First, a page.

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  1. Hayden Cook, Fisheries Intern
  2. Total Reports: 14
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Posted on July 18, 2012 | Permalink

Clam Shell Experiment for Spat

Type:
Region: Eastern
Location: Deal Island

Thursday I went to Deal Island with three members of the Shellfish Program: Frank Marenghi, Maude Livings, and Eric Weissberger. Ten days earlier two bushels of both oyster and clam shells were evenly spread on the bottom of a huge tank. The tank was approximately five feet in diameter and five feet tall. All the shells in the tank were placed in quarters kind of like a pizza, the oyster shells were across from each other and the clam shells were across each other all coming to a point in the middle. Then staff from the University of Maryland oyster hatchery would come and put spat in the tank with the shells. The point of this experiment is to figure out if spat will settle on clam shells and start to grow, either at the same rate of oyster shells or maybe better by counting the amount of spat on both the oyster and clam shells. There is not an unlimited supply of oyster shells for oyster projects in the Bay, and clam shells are a lot more abundant and cheaper to buy from nearby states.

The process for this experiment was to first drain the water (which came directly from a Bay tributary next to the tanks), spray the oysters with a hose (oysters had brown muddy sediments and algae on them), then Maude got in the tank an scooped out the oysters. We couldn't count the spat on all of the shells (there were too many), so we took out four nine-liter buckets of oyster and clam shells to count from each tank. The rest of the shells were put in oyster cages and placed in the water off the dock. When fall comes around, the Shellfish Program will go back out and see if the spat on the shells survived to become young oysters. Back to the experiment: Maude and I had to clean the tank while Eric and Frank started to count spat. Once we finished cleaning, after about twenty minutes, Eric and Frank had only counted about two liters of oyster shells (itís safe to say counting spat was going to take a lot longer than we expected). Now with three counters and me recording the number of spat, it took about a half hour to count the spat on nine liters of shell. That sounds fast but only two buckets were counted like that and each shell had many spat on it, sometimes over a hundred. Counting the spat in one bucket of oyster shells would take one person more than one hour. There was still one more tank that needed the same process. We also had to refill the tanks with new oyster and clam shells for a second round of trials. With the first tank taking four of us about five hours, we decided to get the second tank ready and come back another day to count the spat.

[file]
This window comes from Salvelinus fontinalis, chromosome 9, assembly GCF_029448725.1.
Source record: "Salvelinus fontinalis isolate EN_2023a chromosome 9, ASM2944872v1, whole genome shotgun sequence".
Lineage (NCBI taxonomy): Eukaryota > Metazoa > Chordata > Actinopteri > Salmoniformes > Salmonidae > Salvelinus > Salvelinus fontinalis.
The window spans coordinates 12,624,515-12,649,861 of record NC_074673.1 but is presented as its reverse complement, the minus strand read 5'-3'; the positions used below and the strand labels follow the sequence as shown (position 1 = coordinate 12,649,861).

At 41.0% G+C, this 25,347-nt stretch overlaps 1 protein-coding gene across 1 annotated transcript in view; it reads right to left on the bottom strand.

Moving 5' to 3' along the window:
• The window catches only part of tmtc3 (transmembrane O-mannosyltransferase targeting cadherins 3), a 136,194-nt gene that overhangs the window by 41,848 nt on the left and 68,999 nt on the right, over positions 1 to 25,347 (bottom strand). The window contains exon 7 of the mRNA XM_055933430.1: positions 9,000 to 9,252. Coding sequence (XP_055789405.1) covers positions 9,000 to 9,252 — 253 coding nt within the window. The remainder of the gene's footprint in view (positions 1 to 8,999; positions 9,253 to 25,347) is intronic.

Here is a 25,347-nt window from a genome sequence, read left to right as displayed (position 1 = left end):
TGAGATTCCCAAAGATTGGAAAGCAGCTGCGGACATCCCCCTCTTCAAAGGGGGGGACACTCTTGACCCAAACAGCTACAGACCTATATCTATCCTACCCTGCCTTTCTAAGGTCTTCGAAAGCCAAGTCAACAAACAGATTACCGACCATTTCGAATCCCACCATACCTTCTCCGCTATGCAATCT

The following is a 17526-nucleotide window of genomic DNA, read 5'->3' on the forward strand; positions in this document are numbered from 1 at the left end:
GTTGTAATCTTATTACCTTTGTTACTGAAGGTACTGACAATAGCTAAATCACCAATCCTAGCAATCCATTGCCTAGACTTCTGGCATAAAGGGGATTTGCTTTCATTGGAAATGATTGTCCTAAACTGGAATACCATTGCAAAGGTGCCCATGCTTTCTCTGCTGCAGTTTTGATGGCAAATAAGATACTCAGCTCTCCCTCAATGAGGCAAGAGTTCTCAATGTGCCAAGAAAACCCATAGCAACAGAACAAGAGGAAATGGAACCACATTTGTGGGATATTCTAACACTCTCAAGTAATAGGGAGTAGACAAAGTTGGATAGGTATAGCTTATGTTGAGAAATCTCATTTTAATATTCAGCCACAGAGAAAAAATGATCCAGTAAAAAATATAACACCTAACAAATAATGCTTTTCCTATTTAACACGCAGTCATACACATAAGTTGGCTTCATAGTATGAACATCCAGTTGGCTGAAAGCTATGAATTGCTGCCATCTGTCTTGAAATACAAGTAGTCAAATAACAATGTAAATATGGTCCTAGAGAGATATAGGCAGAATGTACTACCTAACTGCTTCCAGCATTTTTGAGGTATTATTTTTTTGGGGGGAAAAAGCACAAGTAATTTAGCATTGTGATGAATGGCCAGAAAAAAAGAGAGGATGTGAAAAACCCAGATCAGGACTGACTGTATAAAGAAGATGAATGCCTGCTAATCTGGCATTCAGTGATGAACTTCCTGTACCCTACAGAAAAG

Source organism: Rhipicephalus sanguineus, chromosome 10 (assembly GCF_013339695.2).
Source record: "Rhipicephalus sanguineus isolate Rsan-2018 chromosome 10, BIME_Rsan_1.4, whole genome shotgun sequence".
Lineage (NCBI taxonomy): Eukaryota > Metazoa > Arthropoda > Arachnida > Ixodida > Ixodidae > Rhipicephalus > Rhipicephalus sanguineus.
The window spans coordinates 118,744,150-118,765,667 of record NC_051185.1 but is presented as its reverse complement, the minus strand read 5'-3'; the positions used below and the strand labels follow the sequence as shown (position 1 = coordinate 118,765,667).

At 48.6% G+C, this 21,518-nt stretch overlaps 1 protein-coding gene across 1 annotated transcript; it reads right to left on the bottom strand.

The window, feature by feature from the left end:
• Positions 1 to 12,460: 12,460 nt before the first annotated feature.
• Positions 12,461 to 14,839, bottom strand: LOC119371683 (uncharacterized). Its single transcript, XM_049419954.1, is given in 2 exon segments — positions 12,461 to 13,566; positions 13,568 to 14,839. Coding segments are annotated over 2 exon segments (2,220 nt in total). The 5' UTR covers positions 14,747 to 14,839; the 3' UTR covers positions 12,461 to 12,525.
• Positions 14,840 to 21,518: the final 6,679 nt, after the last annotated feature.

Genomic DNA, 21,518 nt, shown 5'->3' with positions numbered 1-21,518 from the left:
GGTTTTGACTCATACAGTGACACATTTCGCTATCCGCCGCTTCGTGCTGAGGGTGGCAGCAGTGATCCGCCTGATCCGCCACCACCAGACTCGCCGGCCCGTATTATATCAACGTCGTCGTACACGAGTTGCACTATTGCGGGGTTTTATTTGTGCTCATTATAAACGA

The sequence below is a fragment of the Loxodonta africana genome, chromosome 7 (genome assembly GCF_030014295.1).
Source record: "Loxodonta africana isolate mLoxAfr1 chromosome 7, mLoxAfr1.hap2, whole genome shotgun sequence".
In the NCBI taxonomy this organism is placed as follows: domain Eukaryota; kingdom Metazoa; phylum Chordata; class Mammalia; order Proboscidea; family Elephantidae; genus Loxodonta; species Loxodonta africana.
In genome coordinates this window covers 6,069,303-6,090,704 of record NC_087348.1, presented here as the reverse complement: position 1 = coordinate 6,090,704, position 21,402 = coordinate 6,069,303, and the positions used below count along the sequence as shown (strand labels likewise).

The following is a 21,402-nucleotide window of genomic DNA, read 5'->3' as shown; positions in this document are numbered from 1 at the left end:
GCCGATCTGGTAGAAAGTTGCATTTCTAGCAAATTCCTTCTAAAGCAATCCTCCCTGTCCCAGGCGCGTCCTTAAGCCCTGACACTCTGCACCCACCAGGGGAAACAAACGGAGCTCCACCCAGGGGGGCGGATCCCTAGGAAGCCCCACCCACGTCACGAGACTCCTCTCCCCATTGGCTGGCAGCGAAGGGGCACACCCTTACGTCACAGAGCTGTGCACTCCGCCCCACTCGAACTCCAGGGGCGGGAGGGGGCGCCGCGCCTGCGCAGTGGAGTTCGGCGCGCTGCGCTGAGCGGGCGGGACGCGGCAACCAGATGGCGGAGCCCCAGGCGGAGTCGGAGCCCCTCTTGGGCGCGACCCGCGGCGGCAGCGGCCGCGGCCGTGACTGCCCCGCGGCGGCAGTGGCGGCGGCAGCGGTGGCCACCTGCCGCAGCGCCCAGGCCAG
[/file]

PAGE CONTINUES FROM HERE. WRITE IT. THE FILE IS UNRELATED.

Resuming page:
From what I noticed about the first tank, the experiment was so far a success. There was the same or maybe more spat on the clam shells than oyster shells. If the second round of the experiment shows the same result, DNR and the public will know that clam shells are a good alternative to oyster shells. This will cheapen the cost of projects and for oyster farmers, and also relieve some of the demand for oyster shells.

Tags: Clam Shell Experiment for Spat